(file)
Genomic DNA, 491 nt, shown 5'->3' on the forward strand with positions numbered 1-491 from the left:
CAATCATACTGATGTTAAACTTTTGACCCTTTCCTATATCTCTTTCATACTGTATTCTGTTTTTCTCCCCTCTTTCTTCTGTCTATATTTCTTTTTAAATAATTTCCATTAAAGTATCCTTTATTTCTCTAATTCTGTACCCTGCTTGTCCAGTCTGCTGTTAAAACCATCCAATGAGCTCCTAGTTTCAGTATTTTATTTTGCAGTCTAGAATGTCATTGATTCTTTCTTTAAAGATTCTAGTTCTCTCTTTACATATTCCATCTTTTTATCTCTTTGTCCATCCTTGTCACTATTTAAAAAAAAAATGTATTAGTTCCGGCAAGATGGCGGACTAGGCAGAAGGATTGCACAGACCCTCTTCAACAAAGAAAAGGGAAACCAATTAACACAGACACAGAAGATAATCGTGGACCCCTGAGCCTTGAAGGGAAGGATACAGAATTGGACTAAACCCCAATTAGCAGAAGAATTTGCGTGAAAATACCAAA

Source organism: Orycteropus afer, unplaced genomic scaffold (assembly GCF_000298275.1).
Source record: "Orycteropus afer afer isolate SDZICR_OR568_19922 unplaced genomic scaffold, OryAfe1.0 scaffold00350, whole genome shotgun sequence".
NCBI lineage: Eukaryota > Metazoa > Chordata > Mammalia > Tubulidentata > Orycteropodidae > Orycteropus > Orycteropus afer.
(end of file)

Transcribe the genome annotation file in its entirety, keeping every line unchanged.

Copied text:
Genomic DNA, 491 nt, shown 5'->3' on the forward strand with positions numbered 1-491 from the left:
CAATCATACTGATGTTAAACTTTTGACCCTTTCCTATATCTCTTTCATACTGTATTCTGTTTTTCTCCCCTCTTTCTTCTGTCTATATTTCTTTTTAAATAATTTCCATTAAAGTATCCTTTATTTCTCTAATTCTGTACCCTGCTTGTCCAGTCTGCTGTTAAAACCATCCAATGAGCTCCTAGTTTCAGTATTTTATTTTGCAGTCTAGAATGTCATTGATTCTTTCTTTAAAGATTCTAGTTCTCTCTTTACATATTCCATCTTTTTATCTCTTTGTCCATCCTTGTCACTATTTAAAAAAAAAATGTATTAGTTCCGGCAAGATGGCGGACTAGGCAGAAGGATTGCACAGACCCTCTTCAACAAAGAAAAGGGAAACCAATTAACACAGACACAGAAGATAATCGTGGACCCCTGAGCCTTGAAGGGAAGGATACAGAATTGGACTAAACCCCAATTAGCAGAAGAATTTGCGTGAAAATACCAAA

Source organism: Orycteropus afer, unplaced genomic scaffold (assembly GCF_000298275.1).
Source record: "Orycteropus afer afer isolate SDZICR_OR568_19922 unplaced genomic scaffold, OryAfe1.0 scaffold00350, whole genome shotgun sequence".
NCBI lineage: Eukaryota > Metazoa > Chordata > Mammalia > Tubulidentata > Orycteropodidae > Orycteropus > Orycteropus afer.